"From sheep to woollen stockings"

"This boutique is the core of our project 'Goldärmel' (*) which consists in marketing wool clothes produced by local craftsmen and designers," explains Maria Schmidl, who divides her working time between the local secretariat of LEADER and management of the shop of the Grossglockner association opened in 1995 at the entrance to the valley. "In parallel to our 'Gold Trail', we can now speak of a genuine 'Wool Trail' which goes down the valley. It is a complete economic sector, which goes from 'the sheep to woollen stockings'. Wool is a dynamic sector: more and more consumers are showing interest in it and are prepared to pay more for handmade products. In the past, this wool was thrown away. Now, it is the basis of a complementary activity with good value added which particularly benefits numerous farmers and complements tourism ."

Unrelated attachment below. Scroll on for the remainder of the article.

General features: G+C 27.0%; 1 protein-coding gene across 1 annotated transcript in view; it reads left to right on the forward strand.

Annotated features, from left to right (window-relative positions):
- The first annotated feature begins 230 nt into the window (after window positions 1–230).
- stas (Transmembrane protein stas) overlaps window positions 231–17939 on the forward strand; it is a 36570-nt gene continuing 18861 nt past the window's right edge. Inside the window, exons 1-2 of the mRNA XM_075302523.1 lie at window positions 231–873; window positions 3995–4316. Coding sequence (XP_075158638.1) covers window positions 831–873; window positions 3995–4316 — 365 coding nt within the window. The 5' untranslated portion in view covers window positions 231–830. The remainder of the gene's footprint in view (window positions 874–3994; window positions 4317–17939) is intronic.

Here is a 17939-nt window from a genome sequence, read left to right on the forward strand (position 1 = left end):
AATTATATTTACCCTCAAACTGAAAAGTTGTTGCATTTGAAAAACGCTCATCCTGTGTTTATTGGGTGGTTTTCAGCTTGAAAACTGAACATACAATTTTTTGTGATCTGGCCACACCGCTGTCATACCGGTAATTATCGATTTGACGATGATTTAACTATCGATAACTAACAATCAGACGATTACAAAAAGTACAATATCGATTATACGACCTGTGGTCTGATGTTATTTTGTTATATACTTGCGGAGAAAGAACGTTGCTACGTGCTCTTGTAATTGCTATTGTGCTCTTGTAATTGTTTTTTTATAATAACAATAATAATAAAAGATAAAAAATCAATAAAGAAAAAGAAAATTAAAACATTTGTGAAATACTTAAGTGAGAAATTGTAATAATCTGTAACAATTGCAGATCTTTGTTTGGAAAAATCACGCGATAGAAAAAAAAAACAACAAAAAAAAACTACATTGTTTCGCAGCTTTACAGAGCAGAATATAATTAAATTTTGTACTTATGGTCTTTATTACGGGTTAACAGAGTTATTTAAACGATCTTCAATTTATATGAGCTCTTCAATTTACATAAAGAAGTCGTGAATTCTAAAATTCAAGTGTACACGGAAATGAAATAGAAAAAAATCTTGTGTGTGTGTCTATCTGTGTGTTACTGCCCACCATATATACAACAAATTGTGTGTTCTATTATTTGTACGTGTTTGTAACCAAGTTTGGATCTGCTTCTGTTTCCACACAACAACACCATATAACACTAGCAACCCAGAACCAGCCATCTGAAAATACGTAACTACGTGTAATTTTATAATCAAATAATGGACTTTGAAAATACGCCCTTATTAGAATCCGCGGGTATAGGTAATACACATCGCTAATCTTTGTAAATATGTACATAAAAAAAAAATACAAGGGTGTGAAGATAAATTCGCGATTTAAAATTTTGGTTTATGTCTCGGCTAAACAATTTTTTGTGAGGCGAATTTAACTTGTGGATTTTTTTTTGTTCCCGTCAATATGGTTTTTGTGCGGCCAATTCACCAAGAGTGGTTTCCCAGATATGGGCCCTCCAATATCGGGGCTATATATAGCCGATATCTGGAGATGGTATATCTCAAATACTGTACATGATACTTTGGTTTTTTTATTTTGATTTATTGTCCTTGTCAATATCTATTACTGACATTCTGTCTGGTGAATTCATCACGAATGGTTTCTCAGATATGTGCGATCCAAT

In addition to its large range of woollen goods, the shop enables some 300 farmhouse and artisanal products to be marketed. The association has 140 members, and this new sales outlet (three permanent part-time employees) made ECU 70 000 in sales turnover in 1996.

In their thirties with two children, Georg and Elisabeth Fellner form a farming household particularly representative of the valley. Their ten-hectare farm being unable to provide them with a sufficient income, Elisabeth weaves wool blankets while Georg works in the winter at the ski station. He is also member of the "Innovation in farming" group set up in the framework of LEADER. "Most of us have more than one job but some work at their second activity as far away as Munich, over 200 km from here. They are weekly commuters, a situation that is not very convenient... We are therefore trying to make it possible for them to have all of their work in the valley. To do this, our working group has chosen to promote the organisation into sectors of productions processed on the farm. Wool is the leading sector, but there is also cheese, meat and prepared meat products. 20% of the farmers here are also farmhouse producers."